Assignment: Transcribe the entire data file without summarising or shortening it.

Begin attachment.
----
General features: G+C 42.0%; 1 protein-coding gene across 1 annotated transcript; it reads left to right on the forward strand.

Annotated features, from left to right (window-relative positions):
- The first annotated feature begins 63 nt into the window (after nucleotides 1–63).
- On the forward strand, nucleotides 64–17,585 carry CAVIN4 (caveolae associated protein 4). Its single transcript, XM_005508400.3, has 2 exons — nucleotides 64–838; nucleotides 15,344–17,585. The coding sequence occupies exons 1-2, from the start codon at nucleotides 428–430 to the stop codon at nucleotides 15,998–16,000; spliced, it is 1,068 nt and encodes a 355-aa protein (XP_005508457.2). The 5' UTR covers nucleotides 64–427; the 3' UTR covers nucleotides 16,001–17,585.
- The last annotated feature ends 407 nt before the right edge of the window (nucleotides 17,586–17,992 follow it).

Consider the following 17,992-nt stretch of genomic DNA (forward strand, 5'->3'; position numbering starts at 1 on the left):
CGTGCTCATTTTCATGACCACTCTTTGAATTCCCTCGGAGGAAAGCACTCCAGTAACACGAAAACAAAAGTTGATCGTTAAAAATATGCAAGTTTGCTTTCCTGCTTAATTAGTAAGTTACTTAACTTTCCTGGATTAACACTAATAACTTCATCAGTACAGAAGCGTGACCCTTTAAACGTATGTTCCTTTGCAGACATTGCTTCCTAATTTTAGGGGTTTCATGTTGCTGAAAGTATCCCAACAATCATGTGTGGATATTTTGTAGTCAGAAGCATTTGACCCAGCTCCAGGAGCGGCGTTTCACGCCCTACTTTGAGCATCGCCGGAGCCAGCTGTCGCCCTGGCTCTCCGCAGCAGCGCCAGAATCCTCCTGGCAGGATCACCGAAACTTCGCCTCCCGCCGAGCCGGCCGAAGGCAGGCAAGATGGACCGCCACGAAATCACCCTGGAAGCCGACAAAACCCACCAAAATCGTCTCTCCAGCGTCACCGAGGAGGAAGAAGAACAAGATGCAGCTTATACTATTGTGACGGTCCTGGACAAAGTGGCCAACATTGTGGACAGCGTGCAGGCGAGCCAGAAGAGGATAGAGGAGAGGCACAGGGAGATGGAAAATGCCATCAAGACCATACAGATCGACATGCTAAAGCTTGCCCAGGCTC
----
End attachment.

General features: G+C 42.0%; 1 protein-coding gene across 1 annotated transcript; it reads left to right on the forward strand.

Annotated features, from left to right (window-relative positions):
- The first annotated feature begins 63 nt into the window (after nucleotides 1–63).
- On the forward strand, nucleotides 64–17,585 carry CAVIN4 (caveolae associated protein 4). Its single transcript, XM_005508400.3, has 2 exons — nucleotides 64–838; nucleotides 15,344–17,585. The coding sequence occupies exons 1-2, from the start codon at nucleotides 428–430 to the stop codon at nucleotides 15,998–16,000; spliced, it is 1,068 nt and encodes a 355-aa protein (XP_005508457.2). The 5' UTR covers nucleotides 64–427; the 3' UTR covers nucleotides 16,001–17,585.
- The last annotated feature ends 407 nt before the right edge of the window (nucleotides 17,586–17,992 follow it).

Consider the following 17,992-nt stretch of genomic DNA (forward strand, 5'->3'; position numbering starts at 1 on the left):
CGTGCTCATTTTCATGACCACTCTTTGAATTCCCTCGGAGGAAAGCACTCCAGTAACACGAAAACAAAAGTTGATCGTTAAAAATATGCAAGTTTGCTTTCCTGCTTAATTAGTAAGTTACTTAACTTTCCTGGATTAACACTAATAACTTCATCAGTACAGAAGCGTGACCCTTTAAACGTATGTTCCTTTGCAGACATTGCTTCCTAATTTTAGGGGTTTCATGTTGCTGAAAGTATCCCAACAATCATGTGTGGATATTTTGTAGTCAGAAGCATTTGACCCAGCTCCAGGAGCGGCGTTTCACGCCCTACTTTGAGCATCGCCGGAGCCAGCTGTCGCCCTGGCTCTCCGCAGCAGCGCCAGAATCCTCCTGGCAGGATCACCGAAACTTCGCCTCCCGCCGAGCCGGCCGAAGGCAGGCAAGATGGACCGCCACGAAATCACCCTGGAAGCCGACAAAACCCACCAAAATCGTCTCTCCAGCGTCACCGAGGAGGAAGAAGAACAAGATGCAGCTTATACTATTGTGACGGTCCTGGACAAAGTGGCCAACATTGTGGACAGCGTGCAGGCGAGCCAGAAGAGGATAGAGGAGAGGCACAGGGAGATGGAAAATGCCATCAAGACCATACAGATCGACATGCTAAAGCTTGCCCAGGCTC